# Two Different Formulas for Calculating the Expectation of a Discrete Random Variable and How to Read them

## A simple guide for keeping the symbology straight

There are two common formulas used to calculate the expectation (or expected value) of a random variable, depending on whether the random variable is discrete or continuous.

**Discrete Random Variable**

For a discrete random variable 𝑋 with a probability mass function (PMF) 𝑝(𝑥), the expected value 𝐸[𝑋] is given by the sum of the product of each possible value of the random variable and its probability:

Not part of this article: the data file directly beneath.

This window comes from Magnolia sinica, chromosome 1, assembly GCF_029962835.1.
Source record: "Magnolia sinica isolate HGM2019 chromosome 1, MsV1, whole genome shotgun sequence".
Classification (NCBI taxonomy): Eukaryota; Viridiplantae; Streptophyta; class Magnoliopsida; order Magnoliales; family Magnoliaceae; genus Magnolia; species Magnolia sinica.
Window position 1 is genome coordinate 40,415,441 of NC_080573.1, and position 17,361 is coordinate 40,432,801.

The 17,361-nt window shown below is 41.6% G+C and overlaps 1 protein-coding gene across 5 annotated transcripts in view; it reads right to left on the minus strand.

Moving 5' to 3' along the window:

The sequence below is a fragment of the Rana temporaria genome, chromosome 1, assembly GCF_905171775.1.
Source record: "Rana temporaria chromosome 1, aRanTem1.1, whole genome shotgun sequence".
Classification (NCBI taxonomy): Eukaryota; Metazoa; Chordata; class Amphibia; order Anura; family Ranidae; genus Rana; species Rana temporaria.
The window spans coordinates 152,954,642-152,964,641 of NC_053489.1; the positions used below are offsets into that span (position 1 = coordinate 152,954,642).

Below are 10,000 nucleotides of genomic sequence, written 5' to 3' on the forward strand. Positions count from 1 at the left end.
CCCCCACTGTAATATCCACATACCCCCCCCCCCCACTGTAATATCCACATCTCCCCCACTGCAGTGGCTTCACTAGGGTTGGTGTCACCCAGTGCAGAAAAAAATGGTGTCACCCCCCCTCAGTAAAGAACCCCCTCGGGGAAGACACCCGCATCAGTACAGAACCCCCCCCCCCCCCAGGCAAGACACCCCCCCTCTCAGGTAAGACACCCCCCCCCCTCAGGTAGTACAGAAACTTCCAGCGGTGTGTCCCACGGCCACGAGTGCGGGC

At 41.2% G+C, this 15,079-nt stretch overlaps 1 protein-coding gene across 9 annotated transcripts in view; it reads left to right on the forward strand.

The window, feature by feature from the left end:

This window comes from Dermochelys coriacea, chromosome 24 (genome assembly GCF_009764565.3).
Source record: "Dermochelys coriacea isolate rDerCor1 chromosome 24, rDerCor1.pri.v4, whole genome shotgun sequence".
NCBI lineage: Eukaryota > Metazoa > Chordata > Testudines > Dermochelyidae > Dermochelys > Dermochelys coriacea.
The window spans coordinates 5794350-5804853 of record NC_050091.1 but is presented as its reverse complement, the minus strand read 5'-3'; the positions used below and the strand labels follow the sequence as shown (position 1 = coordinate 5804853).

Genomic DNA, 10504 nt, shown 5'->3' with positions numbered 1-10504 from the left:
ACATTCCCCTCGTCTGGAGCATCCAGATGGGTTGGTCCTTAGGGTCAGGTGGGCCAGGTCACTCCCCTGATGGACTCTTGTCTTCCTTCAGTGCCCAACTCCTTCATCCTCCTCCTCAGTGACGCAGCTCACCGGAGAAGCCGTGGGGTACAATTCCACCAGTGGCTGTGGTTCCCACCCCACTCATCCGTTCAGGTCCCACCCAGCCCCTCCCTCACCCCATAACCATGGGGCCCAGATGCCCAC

where 𝑝(𝑥) represents the probability of *X* being equal to a specific value 𝑥.

## Alternative Formula with Explicit Random Variable Notation

In this formula, 𝑟*r* represents the possible values of 𝑋. The notation 𝑝(𝑋=𝑟)*p*(*X*=*r*) explicitly states the probability that *X* equals *r*. This form is more verbose and emphasizes that the probabilities are associated with the random variable *X* taking specific values *r*.

Both of these formulas compute the same quantity — the expected value of the random variable 𝑋 — using the sum of the products of values and their associated probabilities.